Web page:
We drove the red dirt logging road for a bit then stopped, let the dogs out, gathered our .22 rifles and started walking. Perhaps half a mile later the dogs put up a howl telling us they had treed a squirrel. We quickened our pace and came to a huge old oak tree where the hounds were running around making noise and pointing their noses up into the tree.
My dad was the first to see it, a big fox squirrel. He pointed it out about twenty feet up where I saw its bushy tail jerking as it warily surveyed us and the howling dogs. Dad loaded the rifle and handed it to me. It was too heavy to hold up so he put his hands on his knees bending over. Otis put the rifle across dad's shoulder and pointed it up then had me step up to use it. I aimed as I'd been taught, controlled my breathing and gently squeezed the trigger. I killed the squirrel with the first shot! It fell through several branches but lodged still 10ft up! Dad thought about climbing but there were no branches on the trunk low enough to reach.
Otis loaded the .22 bolt action repeater with a full complement of shells, fifteen, and I started firing trying to dislodge the game. I hit it thirteen times out of fifteen shots! It did not move. We needed to get back before dark so, reluctantly, left going by my great uncle's place to share the sad news. He was taken aback! He spoke to my grandfather and the two of them went out to the barn returning with a two-man crosscut saw!
Yes. The tree had to come down! Back out the dirt road, walk back to the tree and the four men paired up taking turns cutting down that beautiful, 100+ year old tree. They cut it so as to fall with the squirrel up and I was told to go into the branches to retrieve it. I came out holding the thing by its tail. It had been shot so many times it was shredded! The men made a big to-do over it and we left to return the saw then home to my uncle Otis' place.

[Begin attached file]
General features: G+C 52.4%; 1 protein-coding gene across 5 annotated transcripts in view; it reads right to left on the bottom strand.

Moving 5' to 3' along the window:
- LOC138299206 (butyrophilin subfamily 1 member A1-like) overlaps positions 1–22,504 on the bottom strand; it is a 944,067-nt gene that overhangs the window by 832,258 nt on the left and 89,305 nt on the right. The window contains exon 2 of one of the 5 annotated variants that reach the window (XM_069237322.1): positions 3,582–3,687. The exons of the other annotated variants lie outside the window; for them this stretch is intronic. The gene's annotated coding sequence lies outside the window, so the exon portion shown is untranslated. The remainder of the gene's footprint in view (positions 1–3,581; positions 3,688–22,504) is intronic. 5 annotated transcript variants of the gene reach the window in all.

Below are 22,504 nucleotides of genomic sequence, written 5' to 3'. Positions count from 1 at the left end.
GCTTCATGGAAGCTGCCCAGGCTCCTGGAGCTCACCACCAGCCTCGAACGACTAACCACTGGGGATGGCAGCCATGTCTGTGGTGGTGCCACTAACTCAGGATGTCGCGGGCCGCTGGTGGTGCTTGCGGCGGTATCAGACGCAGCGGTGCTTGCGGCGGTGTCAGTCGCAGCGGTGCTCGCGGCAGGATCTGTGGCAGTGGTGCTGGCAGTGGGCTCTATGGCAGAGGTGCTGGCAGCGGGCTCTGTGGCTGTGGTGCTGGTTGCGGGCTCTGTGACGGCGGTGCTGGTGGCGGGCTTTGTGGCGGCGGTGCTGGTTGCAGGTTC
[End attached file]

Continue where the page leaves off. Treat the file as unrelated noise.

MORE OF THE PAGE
They lived in a compound with my grandparents who had a house trailer, another uncle and his family in a nice house and an aunt in another house. When I got out of the car and showed my grandmother what was left of the squirrel, she made cooing sounds and smiled and gave me a big hug. I had cleaned it already as dad had taught me and gave it to Maw-Maw who took it into uncle Otis' home. She and his wife aunt Pat cut it up and added it to the dinner fixin’s.
Grandfather had me sit in his chair at the head of the table! He sat on my right with dad on my left and the rest of the men on down the table. The women stood. After prayers were given, I was handed the plate of fried squirrel and, taking a small piece handed the plate to my granddad who, in turn did so to my dad and so on to the men in order of seniority.
I still could not sit in a chair with the men at Ketchum's store! I had completed only one of the two rites.
The night coon hunt was next.
NOTICE: This story HAD pictures! They did not translate to here and would have provided much context to the story if they had.